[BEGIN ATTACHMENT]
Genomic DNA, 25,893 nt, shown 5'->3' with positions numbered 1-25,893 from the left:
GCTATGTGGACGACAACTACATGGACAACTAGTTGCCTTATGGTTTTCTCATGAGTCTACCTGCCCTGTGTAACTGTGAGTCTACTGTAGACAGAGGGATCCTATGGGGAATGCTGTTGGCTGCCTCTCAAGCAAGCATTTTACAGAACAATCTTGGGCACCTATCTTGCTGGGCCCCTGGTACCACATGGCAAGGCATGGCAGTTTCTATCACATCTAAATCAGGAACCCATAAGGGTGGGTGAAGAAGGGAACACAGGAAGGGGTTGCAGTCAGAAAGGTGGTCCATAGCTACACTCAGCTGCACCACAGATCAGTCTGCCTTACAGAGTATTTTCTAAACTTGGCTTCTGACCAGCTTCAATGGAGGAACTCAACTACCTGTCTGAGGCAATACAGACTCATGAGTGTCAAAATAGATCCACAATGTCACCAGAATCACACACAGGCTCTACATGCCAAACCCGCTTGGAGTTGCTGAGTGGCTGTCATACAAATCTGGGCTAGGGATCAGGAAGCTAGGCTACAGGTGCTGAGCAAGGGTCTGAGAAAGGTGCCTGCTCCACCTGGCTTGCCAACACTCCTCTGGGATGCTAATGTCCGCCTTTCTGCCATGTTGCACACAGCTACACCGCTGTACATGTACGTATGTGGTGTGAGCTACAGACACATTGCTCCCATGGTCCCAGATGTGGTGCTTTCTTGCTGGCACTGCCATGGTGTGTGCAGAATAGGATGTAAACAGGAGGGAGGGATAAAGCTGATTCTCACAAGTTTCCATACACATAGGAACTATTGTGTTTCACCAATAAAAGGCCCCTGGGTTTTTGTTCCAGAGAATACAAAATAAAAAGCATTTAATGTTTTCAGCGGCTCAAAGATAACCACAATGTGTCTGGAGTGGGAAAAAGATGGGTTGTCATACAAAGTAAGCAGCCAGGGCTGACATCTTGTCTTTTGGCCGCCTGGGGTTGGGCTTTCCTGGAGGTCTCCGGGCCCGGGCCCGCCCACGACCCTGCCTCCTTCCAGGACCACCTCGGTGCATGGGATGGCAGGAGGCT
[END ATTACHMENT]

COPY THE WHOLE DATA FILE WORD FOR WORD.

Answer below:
Genomic DNA, 25,893 nt, shown 5'->3' with positions numbered 1-25,893 from the left:
GCTATGTGGACGACAACTACATGGACAACTAGTTGCCTTATGGTTTTCTCATGAGTCTACCTGCCCTGTGTAACTGTGAGTCTACTGTAGACAGAGGGATCCTATGGGGAATGCTGTTGGCTGCCTCTCAAGCAAGCATTTTACAGAACAATCTTGGGCACCTATCTTGCTGGGCCCCTGGTACCACATGGCAAGGCATGGCAGTTTCTATCACATCTAAATCAGGAACCCATAAGGGTGGGTGAAGAAGGGAACACAGGAAGGGGTTGCAGTCAGAAAGGTGGTCCATAGCTACACTCAGCTGCACCACAGATCAGTCTGCCTTACAGAGTATTTTCTAAACTTGGCTTCTGACCAGCTTCAATGGAGGAACTCAACTACCTGTCTGAGGCAATACAGACTCATGAGTGTCAAAATAGATCCACAATGTCACCAGAATCACACACAGGCTCTACATGCCAAACCCGCTTGGAGTTGCTGAGTGGCTGTCATACAAATCTGGGCTAGGGATCAGGAAGCTAGGCTACAGGTGCTGAGCAAGGGTCTGAGAAAGGTGCCTGCTCCACCTGGCTTGCCAACACTCCTCTGGGATGCTAATGTCCGCCTTTCTGCCATGTTGCACACAGCTACACCGCTGTACATGTACGTATGTGGTGTGAGCTACAGACACATTGCTCCCATGGTCCCAGATGTGGTGCTTTCTTGCTGGCACTGCCATGGTGTGTGCAGAATAGGATGTAAACAGGAGGGAGGGATAAAGCTGATTCTCACAAGTTTCCATACACATAGGAACTATTGTGTTTCACCAATAAAAGGCCCCTGGGTTTTTGTTCCAGAGAATACAAAATAAAAAGCATTTAATGTTTTCAGCGGCTCAAAGATAACCACAATGTGTCTGGAGTGGGAAAAAGATGGGTTGTCATACAAAGTAAGCAGCCAGGGCTGACATCTTGTCTTTTGGCCGCCTGGGGTTGGGCTTTCCTGGAGGTCTCCGGGCCCGGGCCCGCCCACGACCCTGCCTCCTTCCAGGACCACCTCGGTGCATGGGATGGCAGGAGGCT